Something happened on the way to work

Yesterday I planned to write something about fathers or fatherhood. But something happened on the way to work.

Last night’s weather forecast predicted a long snowy morning commute. So, I had set the alarm back an hour to 4:00 AM.

The alarm goes off, playing radio static. This is on purpose, so that I am not lulled back to sleep by talk or music. I silenced the static with a slap. Somehow my hand knows where the target it. I quietly grumble into consciousness. Do I really have to get up this early? Yes, to avoid the snow. Any other reason? No.


Hey, getting to work an hour early means I don’t have to make up time. I have to leave work early, so I can attend my son’s class program at school tonight. The alarm goes off again. I turn it off for good and get up.

4:46 AM. I am ready to go a with a few minutes to spare. The snow has already started. I can just hear it fall through the trees. I get in the car. John MacArthur starts talking. Why is he on? Oh, yeah. I’m starting out an hour earlier. He is toward the end of the of the broadcast about praying at all times [Ephesians 6.18-24].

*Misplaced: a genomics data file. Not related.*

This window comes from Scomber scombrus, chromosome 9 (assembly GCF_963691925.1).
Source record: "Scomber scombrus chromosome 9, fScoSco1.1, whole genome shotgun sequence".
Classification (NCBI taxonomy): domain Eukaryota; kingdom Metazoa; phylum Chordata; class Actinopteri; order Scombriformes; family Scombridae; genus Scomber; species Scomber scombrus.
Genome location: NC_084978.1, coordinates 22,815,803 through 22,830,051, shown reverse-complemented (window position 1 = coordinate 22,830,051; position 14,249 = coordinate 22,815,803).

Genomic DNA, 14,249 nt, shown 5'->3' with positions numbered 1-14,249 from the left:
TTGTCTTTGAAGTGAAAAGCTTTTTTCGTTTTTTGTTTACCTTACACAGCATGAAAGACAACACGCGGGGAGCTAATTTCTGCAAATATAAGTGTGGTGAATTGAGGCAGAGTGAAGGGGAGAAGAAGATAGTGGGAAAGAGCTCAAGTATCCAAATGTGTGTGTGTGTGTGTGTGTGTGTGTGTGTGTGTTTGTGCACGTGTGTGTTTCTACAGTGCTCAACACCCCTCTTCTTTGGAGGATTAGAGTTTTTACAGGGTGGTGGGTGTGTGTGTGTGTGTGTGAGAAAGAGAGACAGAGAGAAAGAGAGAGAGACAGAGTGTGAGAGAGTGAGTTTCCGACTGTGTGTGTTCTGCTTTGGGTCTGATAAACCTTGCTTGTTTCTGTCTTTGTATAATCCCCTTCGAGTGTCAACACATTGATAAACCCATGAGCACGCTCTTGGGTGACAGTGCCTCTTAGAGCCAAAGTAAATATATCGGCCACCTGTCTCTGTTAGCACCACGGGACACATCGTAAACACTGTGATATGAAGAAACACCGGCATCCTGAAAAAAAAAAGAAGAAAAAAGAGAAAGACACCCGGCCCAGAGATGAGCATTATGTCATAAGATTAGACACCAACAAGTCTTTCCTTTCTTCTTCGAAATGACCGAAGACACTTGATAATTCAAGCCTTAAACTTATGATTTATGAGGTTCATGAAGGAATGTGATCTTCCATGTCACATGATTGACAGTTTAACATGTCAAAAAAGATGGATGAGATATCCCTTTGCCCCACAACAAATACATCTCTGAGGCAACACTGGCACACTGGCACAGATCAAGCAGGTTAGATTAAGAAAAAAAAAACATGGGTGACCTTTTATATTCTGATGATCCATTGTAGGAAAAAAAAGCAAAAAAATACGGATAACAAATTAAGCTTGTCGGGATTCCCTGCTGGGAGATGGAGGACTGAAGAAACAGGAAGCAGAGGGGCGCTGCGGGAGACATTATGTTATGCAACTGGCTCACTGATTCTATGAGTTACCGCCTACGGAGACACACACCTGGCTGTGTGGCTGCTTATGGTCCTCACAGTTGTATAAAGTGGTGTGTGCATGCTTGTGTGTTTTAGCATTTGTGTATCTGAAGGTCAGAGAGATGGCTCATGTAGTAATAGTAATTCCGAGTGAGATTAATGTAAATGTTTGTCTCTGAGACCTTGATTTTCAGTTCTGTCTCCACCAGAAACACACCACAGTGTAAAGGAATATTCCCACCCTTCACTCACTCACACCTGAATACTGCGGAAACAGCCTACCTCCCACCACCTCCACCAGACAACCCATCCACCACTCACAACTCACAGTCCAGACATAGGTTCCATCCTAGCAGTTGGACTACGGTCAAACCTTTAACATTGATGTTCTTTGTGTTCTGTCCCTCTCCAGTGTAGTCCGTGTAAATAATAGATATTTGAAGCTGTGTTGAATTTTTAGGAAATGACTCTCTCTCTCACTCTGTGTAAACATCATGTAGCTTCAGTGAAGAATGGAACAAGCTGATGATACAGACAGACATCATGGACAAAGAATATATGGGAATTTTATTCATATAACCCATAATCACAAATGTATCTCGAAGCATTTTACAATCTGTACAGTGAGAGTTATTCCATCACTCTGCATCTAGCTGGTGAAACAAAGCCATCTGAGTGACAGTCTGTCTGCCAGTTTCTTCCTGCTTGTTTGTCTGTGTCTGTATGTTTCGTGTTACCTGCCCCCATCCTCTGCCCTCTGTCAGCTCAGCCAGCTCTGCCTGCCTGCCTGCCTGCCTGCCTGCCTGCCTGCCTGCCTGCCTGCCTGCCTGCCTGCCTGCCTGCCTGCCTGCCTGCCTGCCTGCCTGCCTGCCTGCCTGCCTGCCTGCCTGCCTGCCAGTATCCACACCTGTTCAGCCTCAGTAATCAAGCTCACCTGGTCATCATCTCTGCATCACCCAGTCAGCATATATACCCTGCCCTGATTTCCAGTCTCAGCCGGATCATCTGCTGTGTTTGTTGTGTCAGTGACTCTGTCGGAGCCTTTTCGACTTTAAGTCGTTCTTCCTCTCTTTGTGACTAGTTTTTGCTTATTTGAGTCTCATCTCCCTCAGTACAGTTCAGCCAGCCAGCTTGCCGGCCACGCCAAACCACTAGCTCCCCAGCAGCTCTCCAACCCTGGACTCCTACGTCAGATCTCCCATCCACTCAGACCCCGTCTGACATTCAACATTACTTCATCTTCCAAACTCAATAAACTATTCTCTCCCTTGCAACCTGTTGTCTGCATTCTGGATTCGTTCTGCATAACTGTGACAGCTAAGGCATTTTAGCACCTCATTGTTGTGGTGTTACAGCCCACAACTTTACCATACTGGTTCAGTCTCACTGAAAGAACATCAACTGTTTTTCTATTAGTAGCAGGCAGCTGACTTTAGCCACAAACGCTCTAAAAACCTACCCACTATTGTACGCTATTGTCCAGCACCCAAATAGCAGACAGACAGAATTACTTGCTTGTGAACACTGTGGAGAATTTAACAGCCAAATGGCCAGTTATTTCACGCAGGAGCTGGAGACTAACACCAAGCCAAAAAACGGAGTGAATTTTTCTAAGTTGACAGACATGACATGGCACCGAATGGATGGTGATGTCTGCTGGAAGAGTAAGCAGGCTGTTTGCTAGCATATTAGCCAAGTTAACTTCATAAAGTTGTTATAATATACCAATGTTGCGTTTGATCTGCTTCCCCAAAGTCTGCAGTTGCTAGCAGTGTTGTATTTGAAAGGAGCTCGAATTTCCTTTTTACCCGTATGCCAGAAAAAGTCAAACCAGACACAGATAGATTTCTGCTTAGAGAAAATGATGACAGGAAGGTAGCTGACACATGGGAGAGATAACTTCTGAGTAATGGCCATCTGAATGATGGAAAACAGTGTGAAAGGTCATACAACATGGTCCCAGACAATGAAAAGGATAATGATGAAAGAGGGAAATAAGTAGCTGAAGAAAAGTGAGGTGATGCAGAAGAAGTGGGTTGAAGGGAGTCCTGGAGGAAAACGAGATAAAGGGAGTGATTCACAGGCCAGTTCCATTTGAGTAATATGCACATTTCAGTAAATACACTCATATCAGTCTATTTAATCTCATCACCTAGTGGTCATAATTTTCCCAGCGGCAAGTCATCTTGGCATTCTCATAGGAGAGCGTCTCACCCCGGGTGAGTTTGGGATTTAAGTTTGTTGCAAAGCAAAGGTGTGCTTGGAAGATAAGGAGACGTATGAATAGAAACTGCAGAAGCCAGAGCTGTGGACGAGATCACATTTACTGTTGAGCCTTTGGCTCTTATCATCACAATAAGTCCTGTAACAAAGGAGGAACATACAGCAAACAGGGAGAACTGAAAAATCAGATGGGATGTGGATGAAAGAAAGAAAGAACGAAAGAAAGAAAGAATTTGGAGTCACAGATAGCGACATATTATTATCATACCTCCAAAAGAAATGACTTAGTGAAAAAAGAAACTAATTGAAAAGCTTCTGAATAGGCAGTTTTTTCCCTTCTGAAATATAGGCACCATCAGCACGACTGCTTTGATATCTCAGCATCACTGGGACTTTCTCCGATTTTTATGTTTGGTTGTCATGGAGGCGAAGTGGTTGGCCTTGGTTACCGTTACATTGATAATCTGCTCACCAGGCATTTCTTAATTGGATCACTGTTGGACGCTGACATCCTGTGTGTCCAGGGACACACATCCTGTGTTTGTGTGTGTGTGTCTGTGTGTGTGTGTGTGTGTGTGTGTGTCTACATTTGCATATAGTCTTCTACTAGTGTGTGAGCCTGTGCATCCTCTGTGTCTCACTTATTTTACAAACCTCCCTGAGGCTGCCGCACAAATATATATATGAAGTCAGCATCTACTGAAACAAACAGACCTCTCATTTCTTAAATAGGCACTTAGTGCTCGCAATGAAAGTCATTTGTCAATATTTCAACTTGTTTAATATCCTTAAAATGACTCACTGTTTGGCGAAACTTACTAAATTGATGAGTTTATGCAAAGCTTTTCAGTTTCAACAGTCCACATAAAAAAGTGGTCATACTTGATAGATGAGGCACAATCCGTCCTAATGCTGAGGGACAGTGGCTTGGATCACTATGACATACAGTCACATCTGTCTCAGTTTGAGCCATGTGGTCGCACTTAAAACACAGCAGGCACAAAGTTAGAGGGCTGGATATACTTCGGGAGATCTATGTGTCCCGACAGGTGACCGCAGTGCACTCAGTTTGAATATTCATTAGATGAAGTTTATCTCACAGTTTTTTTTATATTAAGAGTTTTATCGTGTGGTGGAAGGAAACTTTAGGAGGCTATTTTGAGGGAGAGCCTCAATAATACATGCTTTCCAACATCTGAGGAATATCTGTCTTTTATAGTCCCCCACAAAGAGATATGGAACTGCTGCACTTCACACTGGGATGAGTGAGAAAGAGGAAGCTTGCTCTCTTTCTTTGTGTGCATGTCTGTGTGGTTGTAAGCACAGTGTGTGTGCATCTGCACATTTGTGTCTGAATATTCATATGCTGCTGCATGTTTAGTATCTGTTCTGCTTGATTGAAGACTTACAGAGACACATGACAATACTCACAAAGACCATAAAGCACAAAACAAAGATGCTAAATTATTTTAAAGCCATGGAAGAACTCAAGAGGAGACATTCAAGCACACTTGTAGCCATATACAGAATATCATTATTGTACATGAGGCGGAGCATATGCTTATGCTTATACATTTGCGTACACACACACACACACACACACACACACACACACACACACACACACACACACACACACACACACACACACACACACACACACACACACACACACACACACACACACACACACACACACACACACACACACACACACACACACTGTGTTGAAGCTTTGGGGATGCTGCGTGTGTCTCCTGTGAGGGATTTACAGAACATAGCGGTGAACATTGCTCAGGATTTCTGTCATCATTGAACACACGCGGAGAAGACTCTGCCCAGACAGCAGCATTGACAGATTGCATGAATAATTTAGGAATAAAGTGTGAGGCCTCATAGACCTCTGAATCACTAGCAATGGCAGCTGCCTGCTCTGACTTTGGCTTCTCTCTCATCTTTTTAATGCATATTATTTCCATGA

Wait a second… What was J. Vernon McGee talking about yesterday morning? Oh, yeah. Prayer [Philippians 4.6-7].

The roads are already slick, but at this hour traffic is light. The LED sign at the church I pass daily catches my attention. This morning it says, “A.S.A.P. Always Say A Prayer.”

McGee, MacArthur, and now a church sign.

When was the last time I talked to my Father? I have to admit much too long ago.

Yesterday I planned to write something about fathers or fatherhood. Maybe I just did.

I'm a Zero to Hero Blogger! I could say that I wrote this for my Zero to Hero blogging challenge assignment for day twenty-eight. But Someone suggested a different topic.


One of the exchanges we occasionally have with one of our children goes something like this:

Parent: Please do this thing I am asking you to do. (Usually a reminder to do something that should have already been done.)
Child: I will.
Parent: Please do it now.
Child: I will!
Parent: Instead of “I will,” just do.

This morning I ran across the blog post “I’ll be praying for you.” In it the author, Kara, describes how it is all too easy to tell someone you will pray for them, yet never get around to actually doing it. Instead, it is better to say nothing and just pray.

I am guilty of telling people I will pray for them, and then not following through. Instead of saying, “I will,” I need to just do.

How about you?